As a retired Lieutenant Colonel who gave over 26 years to the U.S. Air Force (active duty, guard and reserves), Tracey Jo Saiki is a woman of many strengths. She worked as the Military Liaison for Programs and Events at the Chamber of Commerce of Hawaii and also finished her Master's in Organization Change at Hawaii Pacific University in just two years. In fact, Tracey was on active duty during her first year in the Master's program and had to travel to Mongolia and Nepal with her laptop, so she wouldn't miss any assignments. This is a true testament to the drive and determination that Tracey uses in all aspects of her life.
Then on December 31, 2013, just two weeks after she completed her Master's degree, Tracey suffered a stroke. Her speech and the use of her right arm and leg were taken away. Tracey has been continuously challenged by the effects of her stroke for the last few years.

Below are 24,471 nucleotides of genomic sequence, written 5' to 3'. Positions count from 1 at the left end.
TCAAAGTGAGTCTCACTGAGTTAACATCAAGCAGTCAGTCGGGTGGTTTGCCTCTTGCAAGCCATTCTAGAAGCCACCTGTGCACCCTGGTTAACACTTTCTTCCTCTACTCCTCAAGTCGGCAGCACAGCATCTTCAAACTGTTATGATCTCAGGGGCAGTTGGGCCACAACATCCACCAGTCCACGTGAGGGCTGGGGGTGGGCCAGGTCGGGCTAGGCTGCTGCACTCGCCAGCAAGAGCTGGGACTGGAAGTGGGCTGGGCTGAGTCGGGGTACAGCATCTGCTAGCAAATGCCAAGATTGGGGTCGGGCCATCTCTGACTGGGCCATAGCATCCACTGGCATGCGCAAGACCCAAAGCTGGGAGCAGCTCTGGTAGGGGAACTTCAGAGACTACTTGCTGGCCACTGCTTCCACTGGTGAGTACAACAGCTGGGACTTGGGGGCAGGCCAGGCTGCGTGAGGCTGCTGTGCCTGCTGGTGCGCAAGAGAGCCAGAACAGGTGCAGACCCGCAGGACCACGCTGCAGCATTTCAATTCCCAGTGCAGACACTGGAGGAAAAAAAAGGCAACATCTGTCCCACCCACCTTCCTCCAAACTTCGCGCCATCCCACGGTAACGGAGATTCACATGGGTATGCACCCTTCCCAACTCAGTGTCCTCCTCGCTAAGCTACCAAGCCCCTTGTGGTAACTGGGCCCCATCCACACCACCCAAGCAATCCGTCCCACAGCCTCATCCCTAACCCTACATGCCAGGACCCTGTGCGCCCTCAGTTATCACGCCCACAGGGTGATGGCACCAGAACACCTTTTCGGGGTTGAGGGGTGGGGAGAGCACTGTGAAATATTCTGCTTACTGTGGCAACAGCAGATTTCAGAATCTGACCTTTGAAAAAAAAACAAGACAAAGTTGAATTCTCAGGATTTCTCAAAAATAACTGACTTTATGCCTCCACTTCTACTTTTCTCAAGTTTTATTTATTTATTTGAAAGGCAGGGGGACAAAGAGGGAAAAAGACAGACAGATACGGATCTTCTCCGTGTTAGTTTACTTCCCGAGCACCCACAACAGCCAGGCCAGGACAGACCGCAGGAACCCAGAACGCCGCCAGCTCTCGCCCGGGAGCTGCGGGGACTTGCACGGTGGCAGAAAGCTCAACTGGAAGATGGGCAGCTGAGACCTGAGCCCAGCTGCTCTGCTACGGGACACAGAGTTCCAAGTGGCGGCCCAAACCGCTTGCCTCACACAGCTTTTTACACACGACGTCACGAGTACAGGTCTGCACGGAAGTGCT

Tracey suffers from Moyamoya disease, a rare progressive cerebrovascular disorder caused by blocked arteries at the base of the brain. Not many survive this disease, but Tracey's determination and persistence has been able to help her fight it. Before coming to REHAB, Tracey could only say two words. She has come a long way since then. Some of the challenges she faced include learning to use her left hand (she's prominantly right-handed) and working through her aphasia (difficulty finding words to express her thoughts - she knows what she wants to say but has a hard time verbalizing it).
Tracey wouldn't have been able to overcome these obstacles without the help of her support team — her family and care team. The faith that her family and REHAB have given her is never ending and gives her the strength to endure the unexpected. Her fighting spirit has allowed her to become a new Tracey Jo Saiki that she has learned to love and understand. This new self love allows her to relearn and rebuild the road to her success.
"The REHAB Creative Arts Program is an outlet for me as I continue to learn and rebuild my life," she says.